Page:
The magic of the sixth floor has lasted well beyond its famed Magic card players’ last days. The well-known secret? Stuyvesant’s English Department.
I have loved the English classes I have taken at Stuy. Whether through table readings of Shakespeare or a seven-page paper on the nature and origins of indie music, my teachers have inspired me and made me a better reader and writer. With that said, I haven’t been nearly as challenged in my English classes as I have been in some of my other subjects.
Stuyvesant is widely regarded as one of the most difficult schools in the city, with many students- some of them even underclassmen-taking math and science at the college level. All students can choose to be challenged in their math class, no matter how gifted they are. The most startling example is Milo Beckman, a sixth grader who takes Pre-Calculus and Advanced Placement (AP) Computer Science at Stuyvesant. Unfortunately, administrators do not take the same steps to challenge students in their English courses.
While most freshmen take the same required classes, sophomores can take honors chemistry and math, AP Physics, AP Statistics and AP European History. Yet no advanced honors English classes or electives are offered to sophomores, regardless of a student’s capabilities.
What is an honors English class exactly? An honors English class would, like an honors math class, go beyond preparing students for the Regents by giving students more challenging assignments that let them practice both analytical and creative writing skills.
English teacher Vito Bonsignore believes that honors classes are not necessary because the vast majority of his students are capable of succeeding in a rigorous English class. “However, not all of my students have the same capabilities. Some could certainly thrive at the AP level,” said Bonsignore. These capable students lack an opportunity to be challenged until their junior year when AP English is first offered.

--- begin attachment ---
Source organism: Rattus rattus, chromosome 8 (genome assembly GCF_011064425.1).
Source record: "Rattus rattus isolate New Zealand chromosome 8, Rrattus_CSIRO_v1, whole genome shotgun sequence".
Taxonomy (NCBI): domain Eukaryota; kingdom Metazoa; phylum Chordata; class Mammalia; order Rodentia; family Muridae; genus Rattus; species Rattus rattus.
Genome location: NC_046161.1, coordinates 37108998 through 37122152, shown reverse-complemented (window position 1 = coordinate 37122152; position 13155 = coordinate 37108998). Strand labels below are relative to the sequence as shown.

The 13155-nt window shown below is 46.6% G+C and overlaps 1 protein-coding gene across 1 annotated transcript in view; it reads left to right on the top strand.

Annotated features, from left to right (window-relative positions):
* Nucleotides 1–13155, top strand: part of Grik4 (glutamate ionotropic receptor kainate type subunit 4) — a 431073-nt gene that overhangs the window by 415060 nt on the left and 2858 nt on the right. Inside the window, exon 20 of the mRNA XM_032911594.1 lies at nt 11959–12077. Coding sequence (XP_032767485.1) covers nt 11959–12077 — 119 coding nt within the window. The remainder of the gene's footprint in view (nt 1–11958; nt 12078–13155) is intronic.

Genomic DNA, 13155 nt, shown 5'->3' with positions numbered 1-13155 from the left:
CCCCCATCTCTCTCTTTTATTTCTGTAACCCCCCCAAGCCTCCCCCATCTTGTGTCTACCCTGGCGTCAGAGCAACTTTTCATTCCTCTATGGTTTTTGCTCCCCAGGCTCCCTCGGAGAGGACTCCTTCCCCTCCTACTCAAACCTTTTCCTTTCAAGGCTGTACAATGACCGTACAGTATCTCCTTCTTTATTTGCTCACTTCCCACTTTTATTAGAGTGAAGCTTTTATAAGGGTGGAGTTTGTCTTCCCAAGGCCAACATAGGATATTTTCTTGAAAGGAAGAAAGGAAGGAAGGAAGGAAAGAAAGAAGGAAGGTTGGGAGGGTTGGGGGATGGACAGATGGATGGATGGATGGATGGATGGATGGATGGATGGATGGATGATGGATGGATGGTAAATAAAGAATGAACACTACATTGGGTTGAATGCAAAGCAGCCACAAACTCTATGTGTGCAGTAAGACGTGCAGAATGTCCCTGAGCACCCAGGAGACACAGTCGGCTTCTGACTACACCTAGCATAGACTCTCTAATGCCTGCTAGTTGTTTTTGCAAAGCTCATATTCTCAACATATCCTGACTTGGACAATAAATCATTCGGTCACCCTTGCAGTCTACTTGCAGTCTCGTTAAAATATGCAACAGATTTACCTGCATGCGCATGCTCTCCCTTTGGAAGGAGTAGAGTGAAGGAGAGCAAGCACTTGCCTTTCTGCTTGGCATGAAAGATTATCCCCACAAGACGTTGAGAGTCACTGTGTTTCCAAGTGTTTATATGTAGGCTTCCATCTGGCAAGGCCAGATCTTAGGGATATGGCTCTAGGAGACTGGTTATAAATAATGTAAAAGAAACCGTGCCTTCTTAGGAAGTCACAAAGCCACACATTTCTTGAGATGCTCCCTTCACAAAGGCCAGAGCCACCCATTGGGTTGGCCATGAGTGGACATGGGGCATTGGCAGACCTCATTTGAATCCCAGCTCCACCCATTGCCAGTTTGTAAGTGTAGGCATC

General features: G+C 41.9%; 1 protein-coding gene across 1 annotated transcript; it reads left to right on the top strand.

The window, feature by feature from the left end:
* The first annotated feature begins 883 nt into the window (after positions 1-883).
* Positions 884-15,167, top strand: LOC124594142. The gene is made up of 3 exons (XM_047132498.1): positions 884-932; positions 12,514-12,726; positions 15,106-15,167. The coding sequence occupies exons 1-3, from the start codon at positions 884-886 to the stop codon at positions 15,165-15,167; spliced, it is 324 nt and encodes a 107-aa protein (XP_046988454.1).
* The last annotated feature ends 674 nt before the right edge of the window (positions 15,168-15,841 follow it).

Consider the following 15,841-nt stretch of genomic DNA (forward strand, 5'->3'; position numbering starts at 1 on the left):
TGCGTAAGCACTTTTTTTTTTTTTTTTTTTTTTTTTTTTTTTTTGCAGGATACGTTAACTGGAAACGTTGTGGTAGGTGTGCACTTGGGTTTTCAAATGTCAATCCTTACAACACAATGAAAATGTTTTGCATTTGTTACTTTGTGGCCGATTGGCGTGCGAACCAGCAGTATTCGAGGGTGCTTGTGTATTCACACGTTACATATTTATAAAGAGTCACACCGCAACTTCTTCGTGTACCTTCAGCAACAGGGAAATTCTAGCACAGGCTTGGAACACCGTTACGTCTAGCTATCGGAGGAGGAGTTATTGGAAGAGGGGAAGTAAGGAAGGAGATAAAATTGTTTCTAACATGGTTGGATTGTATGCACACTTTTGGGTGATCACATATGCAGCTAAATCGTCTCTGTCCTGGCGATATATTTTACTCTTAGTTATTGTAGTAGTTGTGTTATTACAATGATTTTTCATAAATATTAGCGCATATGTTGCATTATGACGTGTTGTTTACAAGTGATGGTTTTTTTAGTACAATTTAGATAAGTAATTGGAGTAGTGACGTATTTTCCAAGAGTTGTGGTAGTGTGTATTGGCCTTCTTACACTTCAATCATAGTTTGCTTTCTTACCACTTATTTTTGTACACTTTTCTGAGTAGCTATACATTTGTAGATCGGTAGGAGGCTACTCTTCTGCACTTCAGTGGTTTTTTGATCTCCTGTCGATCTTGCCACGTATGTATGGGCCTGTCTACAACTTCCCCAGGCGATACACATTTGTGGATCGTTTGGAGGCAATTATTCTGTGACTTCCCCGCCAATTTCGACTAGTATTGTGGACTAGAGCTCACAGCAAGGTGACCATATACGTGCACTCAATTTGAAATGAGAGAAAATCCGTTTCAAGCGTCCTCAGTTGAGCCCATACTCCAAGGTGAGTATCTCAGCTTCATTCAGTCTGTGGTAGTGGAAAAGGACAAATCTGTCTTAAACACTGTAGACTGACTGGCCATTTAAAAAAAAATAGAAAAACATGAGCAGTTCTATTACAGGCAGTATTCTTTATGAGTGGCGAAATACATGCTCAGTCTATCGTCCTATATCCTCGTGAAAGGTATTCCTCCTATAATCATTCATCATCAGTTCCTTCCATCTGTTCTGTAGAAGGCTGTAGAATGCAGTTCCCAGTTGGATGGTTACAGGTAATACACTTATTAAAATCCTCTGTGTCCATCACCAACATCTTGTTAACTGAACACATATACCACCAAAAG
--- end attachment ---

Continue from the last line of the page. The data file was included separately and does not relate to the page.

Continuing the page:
Assistant Principal English Eric Grossman does not see the need for honors English at the sophomore level. He cited inconsistencies in the way several English teachers grade, even with a new departmental rubric to standardize grading. “Try as we might, different teachers grade differently, and to offer honors English to sophomores would seem to be rewarding students with higher graders,” said Grossman. “To offer these classes to students who have only had one English teacher at Stuyvesant seems premature,” said Grossman. While English is more subjective than other classes, placement into honors classes in other subjects is also determined after students have had one math or science teacher. Similarly, students would only remain in honors English if they demonstrated an ability to handle the work.
Offering English electives to underclassmen can also ensure that all students find rigor. There are currently several science electives, such as Human Diseases and Genetics, and social studies electives, such as Jewish History and Civil Law, available to sophomores. The school should similarly provide underclassmen with English electives in order to allow humanities-oriented students to pursue their own interests and challenge themselves. Creative writing workshops, such as Poetry and Writers’ Workshop classes, which are offered to juniors and seniors, would encourage the selfmotivation that our school prizes. Had I been given the opportunity to take a poetry or creative writing class my sophomore year, I would have gladly sacrificed a free period or two.
Stuyvesant may have a reputation as a math and science high school, but prospective students are told that they will be challenged in all of their subjects. The administration has hired many gifted and inspiring English teachers. However, until they finish their sophomore year, all English students are treated the same.
Stuyvesant accepts thousands of students with different strengths and passions, and to eliminate this double standard, the administration should take efforts to challenge all of these students.